But the sublime has yielded to films such as "Hurricane on the Bayou," which uses too much motion, too many special effects, too many shots of boats racing through the bayous. They needed hurricane footage to give it yet more punch, so they manufactured it in special-effects studios. In press materials, the film's director of photography, Brad Ohlund, gets at the basic aesthetic of Imax when he describes filming the local culture and its festivities: "If only we could also let the audience taste the food with that same IMAX theatre realism!"

Realism isn't really the right word. Imax is hyper-realism, images so voluptuous that they break down the distance between the spectator and the film. They overwhelm rational response, seduce the eyes and neuter the intellect, reducing the viewer to happy cooing at the sheer beauty of it all.

It is the perfect format for a little aesthetic "green washing," the substitution of a nexus of happy things -- beautiful images and a bland statement of environmental concern -- for a serious film about what went wrong, who did it and who should pay to fix it. According to the Audubon Nature Institute, the money from Dow Chemical came in because Dow had been forced by a lawsuit to contribute to environmental projects. The company picked the perfect film at which to throw its penitential dollars.

MacGillivray argues that Imax is not the right format for dealing with "a complex web of environmental issues." He says: "Imax films, by their nature, are generally noncontroversial, apolitical films that play to family audiences in the world's prestigious museums and science centers."

Which is to say that Imax, by its very nature, can't deal with concepts or raise much above the level of eye candy. So why is the Smithsonian showing this film? Why was it screened this week as part of the Environmental Film Festival? On the surface, "Hurricane on the Bayou" seems innocuous enough. Its failings are primarily sins of omission -- no real content, no real message, no real integrity. So perhaps it's not worth holding the Smithsonian to account for a film that feels like a sop to industry.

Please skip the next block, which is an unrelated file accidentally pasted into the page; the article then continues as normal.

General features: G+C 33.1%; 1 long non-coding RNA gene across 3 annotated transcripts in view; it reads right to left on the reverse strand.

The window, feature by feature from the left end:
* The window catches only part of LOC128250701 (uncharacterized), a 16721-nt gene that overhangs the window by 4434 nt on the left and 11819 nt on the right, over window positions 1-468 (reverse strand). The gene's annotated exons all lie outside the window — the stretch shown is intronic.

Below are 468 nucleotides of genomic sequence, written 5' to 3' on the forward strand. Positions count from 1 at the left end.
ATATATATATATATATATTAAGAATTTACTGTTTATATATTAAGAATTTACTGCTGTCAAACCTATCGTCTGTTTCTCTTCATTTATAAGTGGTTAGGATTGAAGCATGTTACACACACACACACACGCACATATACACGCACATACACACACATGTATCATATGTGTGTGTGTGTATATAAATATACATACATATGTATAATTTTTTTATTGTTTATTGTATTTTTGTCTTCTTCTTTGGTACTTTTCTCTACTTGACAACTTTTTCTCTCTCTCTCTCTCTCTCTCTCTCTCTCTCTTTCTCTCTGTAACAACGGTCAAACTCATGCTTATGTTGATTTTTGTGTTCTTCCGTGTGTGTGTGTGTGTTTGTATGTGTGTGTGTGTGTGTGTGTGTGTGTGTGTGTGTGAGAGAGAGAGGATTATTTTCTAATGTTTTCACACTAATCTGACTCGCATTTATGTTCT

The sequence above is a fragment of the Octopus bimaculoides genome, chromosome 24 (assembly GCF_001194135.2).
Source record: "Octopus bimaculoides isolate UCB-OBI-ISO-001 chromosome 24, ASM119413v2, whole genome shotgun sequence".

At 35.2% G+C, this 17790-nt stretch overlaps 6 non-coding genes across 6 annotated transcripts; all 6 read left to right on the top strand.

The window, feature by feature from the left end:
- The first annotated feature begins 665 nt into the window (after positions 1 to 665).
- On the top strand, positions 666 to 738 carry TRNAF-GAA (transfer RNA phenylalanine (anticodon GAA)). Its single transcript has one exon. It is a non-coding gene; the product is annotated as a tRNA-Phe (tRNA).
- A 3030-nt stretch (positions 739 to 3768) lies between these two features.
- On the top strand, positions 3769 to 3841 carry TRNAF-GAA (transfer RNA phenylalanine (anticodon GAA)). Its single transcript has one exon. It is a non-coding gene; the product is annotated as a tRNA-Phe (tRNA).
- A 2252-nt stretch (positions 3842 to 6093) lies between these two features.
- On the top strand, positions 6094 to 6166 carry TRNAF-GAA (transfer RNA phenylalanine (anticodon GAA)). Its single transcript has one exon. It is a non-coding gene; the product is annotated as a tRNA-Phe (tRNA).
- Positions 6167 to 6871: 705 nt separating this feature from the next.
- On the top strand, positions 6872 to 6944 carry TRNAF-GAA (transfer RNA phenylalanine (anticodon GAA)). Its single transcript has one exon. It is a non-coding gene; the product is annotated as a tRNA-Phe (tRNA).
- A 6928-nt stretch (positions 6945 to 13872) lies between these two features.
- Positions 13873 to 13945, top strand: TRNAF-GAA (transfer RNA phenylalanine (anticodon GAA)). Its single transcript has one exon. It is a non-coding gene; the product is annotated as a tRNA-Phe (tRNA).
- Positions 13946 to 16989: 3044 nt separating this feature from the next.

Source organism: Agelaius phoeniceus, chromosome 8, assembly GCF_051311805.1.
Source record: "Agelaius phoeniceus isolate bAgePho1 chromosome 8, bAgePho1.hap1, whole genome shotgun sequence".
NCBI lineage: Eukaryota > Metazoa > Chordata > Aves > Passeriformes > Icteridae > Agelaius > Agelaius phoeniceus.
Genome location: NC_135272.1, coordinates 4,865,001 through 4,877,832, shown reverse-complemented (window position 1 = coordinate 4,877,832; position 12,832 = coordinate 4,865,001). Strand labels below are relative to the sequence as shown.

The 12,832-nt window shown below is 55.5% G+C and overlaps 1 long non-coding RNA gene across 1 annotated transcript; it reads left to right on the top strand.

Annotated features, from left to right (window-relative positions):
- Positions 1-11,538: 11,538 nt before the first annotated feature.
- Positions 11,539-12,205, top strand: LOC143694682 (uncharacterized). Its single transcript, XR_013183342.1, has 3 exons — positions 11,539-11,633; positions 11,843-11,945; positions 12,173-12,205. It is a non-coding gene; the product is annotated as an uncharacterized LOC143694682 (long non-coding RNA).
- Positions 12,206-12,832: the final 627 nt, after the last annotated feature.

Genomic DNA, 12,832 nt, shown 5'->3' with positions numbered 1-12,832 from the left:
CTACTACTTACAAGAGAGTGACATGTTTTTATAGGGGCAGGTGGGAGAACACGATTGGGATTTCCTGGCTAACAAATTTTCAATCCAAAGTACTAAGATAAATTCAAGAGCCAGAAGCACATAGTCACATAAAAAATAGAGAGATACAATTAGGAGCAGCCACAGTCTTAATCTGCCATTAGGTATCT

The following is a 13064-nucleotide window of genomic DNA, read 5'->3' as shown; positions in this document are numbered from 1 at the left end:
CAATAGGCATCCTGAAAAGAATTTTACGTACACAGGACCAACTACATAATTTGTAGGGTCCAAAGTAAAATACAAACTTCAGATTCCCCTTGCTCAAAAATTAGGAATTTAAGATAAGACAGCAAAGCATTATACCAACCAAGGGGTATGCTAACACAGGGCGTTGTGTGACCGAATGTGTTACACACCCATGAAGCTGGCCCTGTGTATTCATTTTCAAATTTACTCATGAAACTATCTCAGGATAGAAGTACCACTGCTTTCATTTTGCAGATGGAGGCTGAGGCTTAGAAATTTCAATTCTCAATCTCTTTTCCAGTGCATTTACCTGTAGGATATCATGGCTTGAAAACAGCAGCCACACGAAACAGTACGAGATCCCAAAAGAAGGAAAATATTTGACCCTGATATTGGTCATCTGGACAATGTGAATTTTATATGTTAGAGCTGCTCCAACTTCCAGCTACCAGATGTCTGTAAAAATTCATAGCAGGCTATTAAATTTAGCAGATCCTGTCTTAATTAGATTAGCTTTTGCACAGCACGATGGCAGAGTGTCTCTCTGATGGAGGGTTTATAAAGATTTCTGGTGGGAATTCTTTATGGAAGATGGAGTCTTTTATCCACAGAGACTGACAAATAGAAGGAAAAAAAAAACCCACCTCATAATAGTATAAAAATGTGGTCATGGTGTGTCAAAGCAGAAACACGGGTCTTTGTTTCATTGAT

The Smithsonian, these days, sits at another intersection -- of culture and business. Imax is the perfect cultural product for that intersection -- lush, beautiful, expensive to make, and very popular with audiences who demand that museums entertain them. But the Smithsonian should be above this sort of thing. If the environmental crisis is grave, then our premier museum institution should insist on a more serious Imax product, or get out of the Imax business.

"Hurricane on the Bayou" isn't the worst sin committed down there recently. Its message is superficially pro-environment, and the hearts of the filmmakers may have been in the right place. But it turns one of the pivotal disasters in U.S. history into entertainment. It dilutes a vast tragedy with a narrative little better than a Hollywood feel-good flick, it teaches little, it points no fingers and it demands no change in the viewer. If Katrina can be reduced to corporate-sponsored entertainment, if the Smithsonian embraces that sort of thing, if environmentalists sit through it without any outrage, then there's nothing in America that can't be Imaxed into saccharine meaninglessness.

Next up, Imax: Iraq?

Hurricane on the Bayou (not rated, 40 minutes) can be seen at the Smithsonian's National Museum of Natural History daily at 12:05 p.m. and 2:50 p.m., and at the Udvar-Hazy Center in Chantilly at 11 a.m., 2 p.m. and 4 p.m. For more information go to